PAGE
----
Language Corner

From cyberattacks to fake news: notable recent changes in AP style

April 3, 2017

Last week, we wrote of a major style change by The Associated Press and The Chicago Manual of Style, allowing “they” as a singular pronoun in some circumstances. More on that later.

More on that later. Lost in the hubbub of that change were other style changes announced by the AP, whose style manual is used by many if not most news organizations.

Most of them are far less earth-shattering, but still useful.

For example, AP has included guidelines on what a “cyberattack” is and, more importantly, what it is not.

A cyberattack is “A computer operation carried out over a device or network that causes physical damage or significant and wide-ranging disruption,” the new entry says. “The term is routinely overused.”

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For example, “A computer intrusion that causes damage—i.e., to machinery at a steel mill—or injury or death is unquestionably a cyberattack.” Theft of data on its own, AP says, is not necessarily an “attack” unless “its theft or release causes panic or dramatic financial losses,” such as the sudden publication of millions of credit card numbers or medical records. Similarly, nuisance intrusions, like defacing a website or temporarily denying access to it, would not rise to the level of “cyberattack” unless, for example, it prevents “millions of customers and businesses from making payments or receiving money for an extended length of time.” Instead, something like that should be considered vandalism, the way graffiti on the building would be.

Other AP entries look to similarly tamp down hyperbole. An “incident,” for example, is a “minor event,” the stylebook says. “Anything that causes death, injury, notable damage and the like is not an incident.” The new entry lines up with “mishap,” which AP already cautioned against using when death or injury was involved.

Then there’s a new entry, “fact checks, fake news.” Torn straight from the headlines, as they say.

Holding politicians and public figures accountable for their words often requires reporting or research to verify facts that affirm or disprove a statement, or that show a gray area.

Fact-checking also is essential in debunking fabricated stories or parts of stories done as hoaxes, propaganda, jokes or for other reasons, often spread widely on the internet and mistaken as truth by some news consumers.

The term fake news may be used in quotes or as shorthand for the modern phenomenon of deliberate falsehoods or fiction masked as news circulating on the internet.

However, do not label as fake news specific or individual news items that are disputed.

In all cases, the goal of fact-checking is to push back on falsehoods, exaggeration and political spin. Be specific in describing what is false and back up those descriptions with facts.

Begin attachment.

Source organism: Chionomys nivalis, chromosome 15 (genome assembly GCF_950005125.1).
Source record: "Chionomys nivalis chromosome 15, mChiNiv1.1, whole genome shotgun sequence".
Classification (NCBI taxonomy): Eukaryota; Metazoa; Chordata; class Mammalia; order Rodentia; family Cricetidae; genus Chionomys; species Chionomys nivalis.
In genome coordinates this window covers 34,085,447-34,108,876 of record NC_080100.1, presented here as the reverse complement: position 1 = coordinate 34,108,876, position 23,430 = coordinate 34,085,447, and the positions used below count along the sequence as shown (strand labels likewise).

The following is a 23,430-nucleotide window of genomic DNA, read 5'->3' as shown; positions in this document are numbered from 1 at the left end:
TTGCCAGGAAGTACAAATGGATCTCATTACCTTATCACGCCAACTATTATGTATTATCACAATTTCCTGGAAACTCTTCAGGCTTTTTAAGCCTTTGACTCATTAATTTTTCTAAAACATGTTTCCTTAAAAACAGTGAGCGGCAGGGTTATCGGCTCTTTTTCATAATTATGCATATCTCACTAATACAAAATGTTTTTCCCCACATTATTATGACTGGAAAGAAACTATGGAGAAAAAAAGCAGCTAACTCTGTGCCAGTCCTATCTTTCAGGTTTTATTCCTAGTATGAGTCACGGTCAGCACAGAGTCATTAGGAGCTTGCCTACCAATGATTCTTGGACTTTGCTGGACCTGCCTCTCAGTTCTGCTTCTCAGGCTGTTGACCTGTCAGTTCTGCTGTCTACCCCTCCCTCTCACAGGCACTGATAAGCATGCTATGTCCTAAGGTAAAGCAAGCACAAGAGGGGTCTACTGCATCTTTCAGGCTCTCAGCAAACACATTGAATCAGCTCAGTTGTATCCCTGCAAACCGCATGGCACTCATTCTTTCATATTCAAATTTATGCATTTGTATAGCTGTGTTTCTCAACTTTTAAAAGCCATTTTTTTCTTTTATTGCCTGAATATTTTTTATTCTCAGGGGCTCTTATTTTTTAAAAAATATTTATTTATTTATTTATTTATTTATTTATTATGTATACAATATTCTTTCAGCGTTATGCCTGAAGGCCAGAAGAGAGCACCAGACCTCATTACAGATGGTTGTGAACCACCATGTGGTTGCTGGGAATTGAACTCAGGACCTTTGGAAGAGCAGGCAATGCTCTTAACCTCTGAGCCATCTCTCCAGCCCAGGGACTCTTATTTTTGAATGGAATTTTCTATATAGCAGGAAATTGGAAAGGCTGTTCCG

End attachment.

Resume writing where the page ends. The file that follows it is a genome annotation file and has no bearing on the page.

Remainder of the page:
All these new entries require a writer or editor to think about which guidelines apply in a specific situation. But many people just want to know what to do, and don’t want to have to think.

Which brings us to last week’s announcement that both AP and Chicago are accepting the singular “they” in certain circumstances.

It was, of course, broadly misinterpreted. Many tweets, shares, and comments indicated many people think how wonderful it is that they can use “they” in a sentence like “everyone has their own views of grammar,” or how awful it is that “they” can now be used in that sense.

Neither is true. Both manuals eased the prohibition on “they” as a singular pronoun when referring to people whose gender is not known, or when speaking generically with a singular like “everyone.” AP notes that “They/them/their is acceptable in limited cases as a singular and/or gender-neutral pronoun, when alternative wording is overly awkward or clumsy. However, rewording usually is possible and always is preferable.” (Emphasis added.)

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In other words, if you resort to the clumsy “every person should pay attention to his or her teacher,” try rewriting it to something like “you should pay attention to your teacher,” or “all students should pay attention to their teacher.” If you absolutely can’t come up with something equivalent, only then can you resort to “every person here should pay attention to their teacher.” And we’ve already proved you can rewrite it.

Chicago’s Carol Saller told the ACES audience that she knew the “they” entry would be misinterpreted, and so cited the relevant passage in the forthcoming 17th edition:

They and their have become common in informal usage, but neither is considered fully acceptable in formal writing, though they are steadily gaining ground. For now, unless you are given guidelines to the contrary, be wary of using these forms in a singular sense.” (Emphasis added.)

Both manuals encourage the use of “they” only when an individual does not identify themself as “he” or “she.” It’s a gender identity issue, not a grammar one. (Chicago allows “themself,” but AP still wants “themselves.”)

But because (regrettably) people rarely think of nuances in grammar, only “right” or “wrong,” we’re betting it won’t be long before all uses of “they” as a singular will be acceptable for everyone, no matter their grammatical bent. After all, we’ve been using it that way for hundreds of years; it’s only in the last hundred years or so that it has been considered inappropriate. In this case, returning to the old ways would be a good thing.

Merrill Perlman managed copy desks across the newsroom at the New York Times, where she worked for twenty-five years. Follow her on Twitter at @meperl.